By Steve Tunstall-Oracle on Oct 20, 2011
Still not talking about VDEVs? I know, I know, but hey, there's only so many hours in a day, folks, and I do have a life... So something came up this week and I want to talk about Shadow Migration, instead.
Now, built-into the ZFSSA you have both Replication and Shadow Migration. Be sure to use the right one for the right job. Replication is used from one 7000 family system to a different 7000 system. This is important: It can NOT be used on two clustered controllers of the same system. That will mess you up. It is only for other 7000's, and can not replicate to anything other than another ZFSSA. ***UPDATE- This is no longer the case. Replication inside the same system between two clustered controllers has been supported since October 2012.
Shadow Migration, on the other hand, is really handy for both migrating the data from any, non-ZFSSA, NFS source (think from a filer made by someone other than Oracle), or even from a different pool between controllers on the SAME clustered ZFSSA system. This can be very cool when you have an important share on one pool, and you want to move it (and the data inside it) to a different pool. Maybe it's because you want it on your RAIDz2 pool instead of your Mirrored pool. Maybe it's because you want ControllerA in charge of the share but it got made months ago by mistake in the pool owned by ControllerB. I don't care, you just want data from some share, either local to the system or from a NFS share on a different system, to come over into a brand-new share in some pool. Maybe you want to suck in the data from an older, non-Oracle filer, but you know it will take a while, and you want people to be able to still get to the data while the migration is taking place.
Great. That's Shadow Migration. It can get data from both a local source (another share of the same system) or from any NFS mount from anywhere. While the migration is taking place, the original source turns read-only, and users start to mount and use your new share being created. If the data being requested by a user has not been migrated over yet, the ZFSSA will go get it, while continuing to migrate in the background.
Here's how to do a Local Shadow Migration, moving data from a share in one pool to another pool on the same system.
1. Check out the Shadow Migration Service. Under Services, one can change how many threads the background service will use to do the migration. Make sure the green light is on here, while you're at it. **Update: I have been told that our internal team took this down from 8 to 2 for our large (13PB) migrations from various older filers to new 7000s for our Oracle data center. Oracle IT and our Oracle DC is now 100% ZFSSA.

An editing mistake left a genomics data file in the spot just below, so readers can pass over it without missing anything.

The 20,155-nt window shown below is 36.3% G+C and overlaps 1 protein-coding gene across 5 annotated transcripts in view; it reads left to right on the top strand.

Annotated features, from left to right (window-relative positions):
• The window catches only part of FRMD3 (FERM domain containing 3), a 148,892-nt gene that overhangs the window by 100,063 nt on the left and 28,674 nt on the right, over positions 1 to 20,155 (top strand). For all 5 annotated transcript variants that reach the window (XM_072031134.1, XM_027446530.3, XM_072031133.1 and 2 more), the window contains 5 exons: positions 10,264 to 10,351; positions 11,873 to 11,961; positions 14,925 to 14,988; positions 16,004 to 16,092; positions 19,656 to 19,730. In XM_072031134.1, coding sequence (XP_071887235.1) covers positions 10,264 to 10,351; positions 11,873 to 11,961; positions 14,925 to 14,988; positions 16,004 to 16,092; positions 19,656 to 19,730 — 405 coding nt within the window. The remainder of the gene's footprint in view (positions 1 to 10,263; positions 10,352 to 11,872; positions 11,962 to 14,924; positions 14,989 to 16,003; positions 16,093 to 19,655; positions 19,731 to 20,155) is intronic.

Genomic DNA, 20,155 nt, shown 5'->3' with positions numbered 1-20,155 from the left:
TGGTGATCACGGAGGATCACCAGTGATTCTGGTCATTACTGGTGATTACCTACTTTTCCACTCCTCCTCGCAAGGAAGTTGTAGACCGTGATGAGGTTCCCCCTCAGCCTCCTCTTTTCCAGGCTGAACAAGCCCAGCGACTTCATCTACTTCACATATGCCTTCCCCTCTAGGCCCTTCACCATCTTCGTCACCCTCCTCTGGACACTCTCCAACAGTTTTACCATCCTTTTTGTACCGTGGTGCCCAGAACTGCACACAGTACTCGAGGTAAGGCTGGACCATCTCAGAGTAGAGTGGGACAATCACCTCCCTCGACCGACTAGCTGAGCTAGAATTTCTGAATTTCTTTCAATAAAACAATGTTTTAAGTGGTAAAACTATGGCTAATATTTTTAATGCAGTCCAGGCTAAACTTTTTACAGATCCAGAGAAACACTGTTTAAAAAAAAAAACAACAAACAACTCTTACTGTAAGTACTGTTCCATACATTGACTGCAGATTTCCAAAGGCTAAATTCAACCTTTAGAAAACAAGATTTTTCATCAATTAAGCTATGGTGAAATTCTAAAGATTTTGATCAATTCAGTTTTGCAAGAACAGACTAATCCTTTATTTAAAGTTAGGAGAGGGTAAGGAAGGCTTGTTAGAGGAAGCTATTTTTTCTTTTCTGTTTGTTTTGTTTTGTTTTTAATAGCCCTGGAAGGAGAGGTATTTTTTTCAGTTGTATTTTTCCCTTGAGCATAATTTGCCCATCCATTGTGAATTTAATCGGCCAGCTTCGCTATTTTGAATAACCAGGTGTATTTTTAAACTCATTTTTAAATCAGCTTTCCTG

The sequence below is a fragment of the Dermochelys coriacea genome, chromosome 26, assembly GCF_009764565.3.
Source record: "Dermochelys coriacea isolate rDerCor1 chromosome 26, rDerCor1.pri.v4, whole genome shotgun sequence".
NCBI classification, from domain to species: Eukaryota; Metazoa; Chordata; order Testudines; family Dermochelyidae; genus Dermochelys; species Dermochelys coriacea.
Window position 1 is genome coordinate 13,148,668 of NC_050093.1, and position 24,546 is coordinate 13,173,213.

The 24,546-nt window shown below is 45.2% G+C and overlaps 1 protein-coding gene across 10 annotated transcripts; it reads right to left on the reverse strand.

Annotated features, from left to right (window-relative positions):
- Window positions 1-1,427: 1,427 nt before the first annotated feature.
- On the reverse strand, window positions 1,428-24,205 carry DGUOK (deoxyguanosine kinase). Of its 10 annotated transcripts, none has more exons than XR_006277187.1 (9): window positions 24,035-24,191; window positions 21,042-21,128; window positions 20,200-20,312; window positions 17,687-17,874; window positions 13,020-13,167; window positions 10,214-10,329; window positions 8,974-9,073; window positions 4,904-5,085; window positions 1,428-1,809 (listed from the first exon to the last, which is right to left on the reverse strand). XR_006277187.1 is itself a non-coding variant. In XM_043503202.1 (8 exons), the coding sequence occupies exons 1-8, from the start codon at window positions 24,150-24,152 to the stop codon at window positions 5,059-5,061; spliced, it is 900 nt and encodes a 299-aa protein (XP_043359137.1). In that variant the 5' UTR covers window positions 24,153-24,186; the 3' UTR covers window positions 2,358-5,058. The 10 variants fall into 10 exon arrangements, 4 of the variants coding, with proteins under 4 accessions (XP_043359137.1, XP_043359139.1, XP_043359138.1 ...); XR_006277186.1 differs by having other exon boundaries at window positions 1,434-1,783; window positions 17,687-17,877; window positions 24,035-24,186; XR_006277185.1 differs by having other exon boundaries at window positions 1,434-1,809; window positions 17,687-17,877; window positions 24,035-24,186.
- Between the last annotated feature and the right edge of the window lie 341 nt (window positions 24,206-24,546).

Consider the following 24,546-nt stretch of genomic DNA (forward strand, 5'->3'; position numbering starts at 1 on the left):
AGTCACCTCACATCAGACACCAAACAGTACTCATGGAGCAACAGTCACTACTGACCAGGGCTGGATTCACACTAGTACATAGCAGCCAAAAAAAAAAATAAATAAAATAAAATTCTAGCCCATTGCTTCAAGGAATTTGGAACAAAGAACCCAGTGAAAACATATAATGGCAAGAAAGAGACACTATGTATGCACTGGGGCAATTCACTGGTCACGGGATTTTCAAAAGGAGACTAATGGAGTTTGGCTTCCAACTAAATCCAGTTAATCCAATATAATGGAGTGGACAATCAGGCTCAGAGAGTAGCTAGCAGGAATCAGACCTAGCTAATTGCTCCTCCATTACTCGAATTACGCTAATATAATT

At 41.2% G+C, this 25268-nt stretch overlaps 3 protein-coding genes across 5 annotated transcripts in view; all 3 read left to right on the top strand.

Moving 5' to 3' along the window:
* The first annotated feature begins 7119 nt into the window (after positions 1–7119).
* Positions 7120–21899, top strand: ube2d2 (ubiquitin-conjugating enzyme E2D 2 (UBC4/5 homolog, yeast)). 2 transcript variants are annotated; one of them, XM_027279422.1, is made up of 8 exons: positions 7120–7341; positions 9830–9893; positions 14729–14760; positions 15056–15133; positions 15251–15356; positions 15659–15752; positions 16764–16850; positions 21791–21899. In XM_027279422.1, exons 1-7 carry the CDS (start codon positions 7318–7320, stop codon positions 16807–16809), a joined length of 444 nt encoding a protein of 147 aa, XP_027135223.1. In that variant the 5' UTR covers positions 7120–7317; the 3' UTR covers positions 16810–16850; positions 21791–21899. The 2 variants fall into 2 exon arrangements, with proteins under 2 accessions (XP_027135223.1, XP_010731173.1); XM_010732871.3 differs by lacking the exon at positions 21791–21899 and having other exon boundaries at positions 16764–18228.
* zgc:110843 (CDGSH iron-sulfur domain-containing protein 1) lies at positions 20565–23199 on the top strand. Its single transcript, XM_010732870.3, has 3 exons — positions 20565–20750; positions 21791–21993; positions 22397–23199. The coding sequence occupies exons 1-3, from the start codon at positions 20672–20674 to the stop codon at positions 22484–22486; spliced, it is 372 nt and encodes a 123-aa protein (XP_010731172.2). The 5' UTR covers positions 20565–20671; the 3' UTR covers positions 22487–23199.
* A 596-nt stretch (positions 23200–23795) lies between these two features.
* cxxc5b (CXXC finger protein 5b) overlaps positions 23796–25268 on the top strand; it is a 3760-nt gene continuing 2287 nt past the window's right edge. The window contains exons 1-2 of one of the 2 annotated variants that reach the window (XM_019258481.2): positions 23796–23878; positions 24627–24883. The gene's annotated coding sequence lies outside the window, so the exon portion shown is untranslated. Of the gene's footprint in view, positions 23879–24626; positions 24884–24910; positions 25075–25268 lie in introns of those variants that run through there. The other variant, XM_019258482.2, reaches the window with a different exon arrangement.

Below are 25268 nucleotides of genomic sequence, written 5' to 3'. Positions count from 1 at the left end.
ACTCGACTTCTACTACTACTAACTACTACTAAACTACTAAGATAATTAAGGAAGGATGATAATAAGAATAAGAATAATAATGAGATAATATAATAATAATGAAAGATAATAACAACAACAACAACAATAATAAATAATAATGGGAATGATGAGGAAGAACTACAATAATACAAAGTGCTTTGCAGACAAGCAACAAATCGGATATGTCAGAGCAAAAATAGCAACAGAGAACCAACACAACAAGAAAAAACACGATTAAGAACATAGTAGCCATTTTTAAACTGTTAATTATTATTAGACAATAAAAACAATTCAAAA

2. I have a share called Share1A, inside Pool1, which is a mirrored pool. Note that I have about 85MB of stuff in it.
Be careful NOT to choose the replication area from here, or at all, from anywhere. You're not doing replication, remember?
Do not confuse replication with shadow migration.
3. Now, I don't want that data inside pool1, I really want it in Pool2, which is a RAIDz1 pool. So, switch to Pool2, and create a brand-new share, just like normal.
Change pools with the Pools drop-down in the upper left, then click the plus sign.
4. Now, in the new Share box, first choose the pool you want the new share to be in, and then be sure to choose "LOCAL" as your data migration source.
Instead of typing in the path to some external NFS share, you will type in the local path of another share on the same system, in this case it's "/export/Share1A"
5. Now it gets cool. Check out my new Shadow1 share. As the migration begins (right away), you will see the progress bar here on the left. You can actually stop it, and even change the source from here, mid-stream (although that would be strange and I don't think I would recommend that). ***Update: To be fair, it was explained to me that this process may take a while to start. The process may have to read a large amount of metadata before you see the bar move. If you have very large directories in the share, especially at the top, then be patient.
6. When the migration is done (The Local version should go quite quickly), the Shadow Migration section goes away, and you will get an alert message on the top of the screen like this:
7. Also, you can view some Shadow Migration specific Analytics while it's running:
8. Now that it's done, I have 2 shares. My original Share1A, and my new Shadow1 in a different pool with the same data copied over.
I could now delete the first share or pool in order to rebuild the pool a different way. Or, if this was a migration from an older filer, I could re-purpose that filer as a nice planter in my garden.